We were advised by Applied Biosystems to repeat the focal map as soon as possible. But we were already into the F5 reads at that point. Those working with AB Paired End chemistry will be aware that it is well-nigh impossible to get hold of currently. So we did not want to risk those reads. Hence, we waited another week to let the entire run finish, copied the resulting base calls, quals etc. off and only then repeated the focal map.

Okay. One surprising aspect this process was the ease with which this was accomplished. There were no instructions in the instrument manual for "repeat the focal map". But, basically, none were needed. Just put a focal map regent-containing strip from any kit (we used a WFA) in the right slot and set the run point back to the beginning of the run. Unpause the run. Set a pause point to prevent any actual ligations from being performed. That was it.

Without further prompting SETS drew the correct conclusion "Ah, the very basis of my calling every single bead, for every single ligation has been replaced. I shall get right to the task of repeating, from the ground up, every image analysis task I completed during the last two weeks."

So seemless was this process, that until I looked at "cluster view", it was not even clear to me that the gambit had succeeded. Here is a plot from ganglia for the system load over the past week:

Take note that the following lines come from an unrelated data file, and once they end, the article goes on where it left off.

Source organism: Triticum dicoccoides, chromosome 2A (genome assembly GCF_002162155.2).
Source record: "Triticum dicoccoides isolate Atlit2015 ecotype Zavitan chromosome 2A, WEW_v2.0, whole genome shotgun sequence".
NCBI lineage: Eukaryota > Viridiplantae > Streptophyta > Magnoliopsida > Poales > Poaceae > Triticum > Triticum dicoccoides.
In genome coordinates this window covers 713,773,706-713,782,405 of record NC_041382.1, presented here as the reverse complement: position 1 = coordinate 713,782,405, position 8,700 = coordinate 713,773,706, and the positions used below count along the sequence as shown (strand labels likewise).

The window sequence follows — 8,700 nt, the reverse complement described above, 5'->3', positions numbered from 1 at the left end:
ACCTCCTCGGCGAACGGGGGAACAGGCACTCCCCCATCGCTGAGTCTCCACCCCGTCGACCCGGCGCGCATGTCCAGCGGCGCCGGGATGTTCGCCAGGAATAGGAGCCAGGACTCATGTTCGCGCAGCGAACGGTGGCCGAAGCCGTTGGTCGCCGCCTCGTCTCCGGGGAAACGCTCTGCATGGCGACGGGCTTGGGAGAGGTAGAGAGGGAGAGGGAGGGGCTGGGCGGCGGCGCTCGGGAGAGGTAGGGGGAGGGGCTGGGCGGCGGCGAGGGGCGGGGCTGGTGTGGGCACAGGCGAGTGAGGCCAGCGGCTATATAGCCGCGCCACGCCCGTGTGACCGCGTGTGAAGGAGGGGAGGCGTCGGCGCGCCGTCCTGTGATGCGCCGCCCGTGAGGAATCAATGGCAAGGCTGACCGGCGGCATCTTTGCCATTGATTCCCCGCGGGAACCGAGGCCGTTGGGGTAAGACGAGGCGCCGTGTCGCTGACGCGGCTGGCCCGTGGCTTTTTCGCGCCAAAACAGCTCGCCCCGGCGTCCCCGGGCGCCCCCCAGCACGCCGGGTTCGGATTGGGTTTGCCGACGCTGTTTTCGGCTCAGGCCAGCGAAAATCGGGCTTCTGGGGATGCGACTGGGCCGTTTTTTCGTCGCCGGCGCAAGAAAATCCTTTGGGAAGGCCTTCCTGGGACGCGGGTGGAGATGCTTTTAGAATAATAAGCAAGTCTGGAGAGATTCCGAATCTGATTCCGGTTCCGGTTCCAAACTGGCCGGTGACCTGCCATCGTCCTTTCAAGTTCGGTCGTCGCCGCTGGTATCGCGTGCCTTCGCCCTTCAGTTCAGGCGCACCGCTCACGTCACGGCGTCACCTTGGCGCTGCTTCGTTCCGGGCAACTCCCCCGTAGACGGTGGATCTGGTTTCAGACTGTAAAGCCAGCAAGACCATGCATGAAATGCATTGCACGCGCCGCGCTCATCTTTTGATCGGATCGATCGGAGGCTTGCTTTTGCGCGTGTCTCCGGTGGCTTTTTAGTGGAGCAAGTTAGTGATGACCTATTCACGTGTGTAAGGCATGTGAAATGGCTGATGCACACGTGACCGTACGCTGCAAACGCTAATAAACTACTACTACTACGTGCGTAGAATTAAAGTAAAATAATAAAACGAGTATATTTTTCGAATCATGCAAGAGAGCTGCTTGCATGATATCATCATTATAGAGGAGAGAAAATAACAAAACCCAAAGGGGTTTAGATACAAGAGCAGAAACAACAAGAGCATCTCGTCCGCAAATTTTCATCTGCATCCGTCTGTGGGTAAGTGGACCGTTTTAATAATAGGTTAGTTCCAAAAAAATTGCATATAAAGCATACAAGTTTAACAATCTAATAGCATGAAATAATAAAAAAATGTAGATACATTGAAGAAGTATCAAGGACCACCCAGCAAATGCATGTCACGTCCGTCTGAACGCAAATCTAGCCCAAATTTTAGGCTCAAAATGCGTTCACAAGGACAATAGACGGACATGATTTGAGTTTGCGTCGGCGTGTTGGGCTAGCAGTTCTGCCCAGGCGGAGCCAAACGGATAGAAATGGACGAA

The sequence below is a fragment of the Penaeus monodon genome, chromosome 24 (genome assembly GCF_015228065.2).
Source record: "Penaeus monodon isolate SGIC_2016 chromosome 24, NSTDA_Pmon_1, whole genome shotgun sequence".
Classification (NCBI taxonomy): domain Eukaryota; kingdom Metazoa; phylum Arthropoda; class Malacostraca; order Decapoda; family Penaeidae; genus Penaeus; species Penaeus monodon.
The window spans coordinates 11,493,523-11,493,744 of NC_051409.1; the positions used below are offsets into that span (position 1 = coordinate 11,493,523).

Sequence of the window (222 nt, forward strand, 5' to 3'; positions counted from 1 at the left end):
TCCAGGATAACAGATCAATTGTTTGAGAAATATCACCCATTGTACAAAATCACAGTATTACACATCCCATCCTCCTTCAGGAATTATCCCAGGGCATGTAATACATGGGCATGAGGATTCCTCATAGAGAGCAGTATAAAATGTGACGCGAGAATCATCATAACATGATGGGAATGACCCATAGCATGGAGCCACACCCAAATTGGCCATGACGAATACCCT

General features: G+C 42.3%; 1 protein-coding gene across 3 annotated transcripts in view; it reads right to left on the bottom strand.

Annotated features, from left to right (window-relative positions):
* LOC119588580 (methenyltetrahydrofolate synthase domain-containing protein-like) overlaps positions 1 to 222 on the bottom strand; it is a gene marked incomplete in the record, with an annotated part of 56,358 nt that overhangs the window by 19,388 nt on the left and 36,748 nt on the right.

Notice the normal ticks of heavy activity as each ligation completes at the beginning of the week. Then notice the end of the week and through the weekend -- cluster maxed out.

Meanwhile perusing cycle scans lets you know where SETS currently is. I could not imagine a more delightful implementation of what I would have to imagine would be a rarely used procedure. The best possible solution. Well, excepting, perhaps, including some $10 sensor inside the instrument that would warn me that the climate control in my lab was so woefully inadequate that part of the slide had fogged up and data collection should be paused until I have that taken care of. But that might be asking too much because I get the distinct impression that the relevant decision-making entities of Applied Biosystems cannot imagine a lab where the temps would wander above 75 oF when the humidity was above 50%. Or, even if, intellectually, they realize this is a possibility, the thought of actually pointing this out to a customer seems so irremediably rude that it simply cannot be countenanced.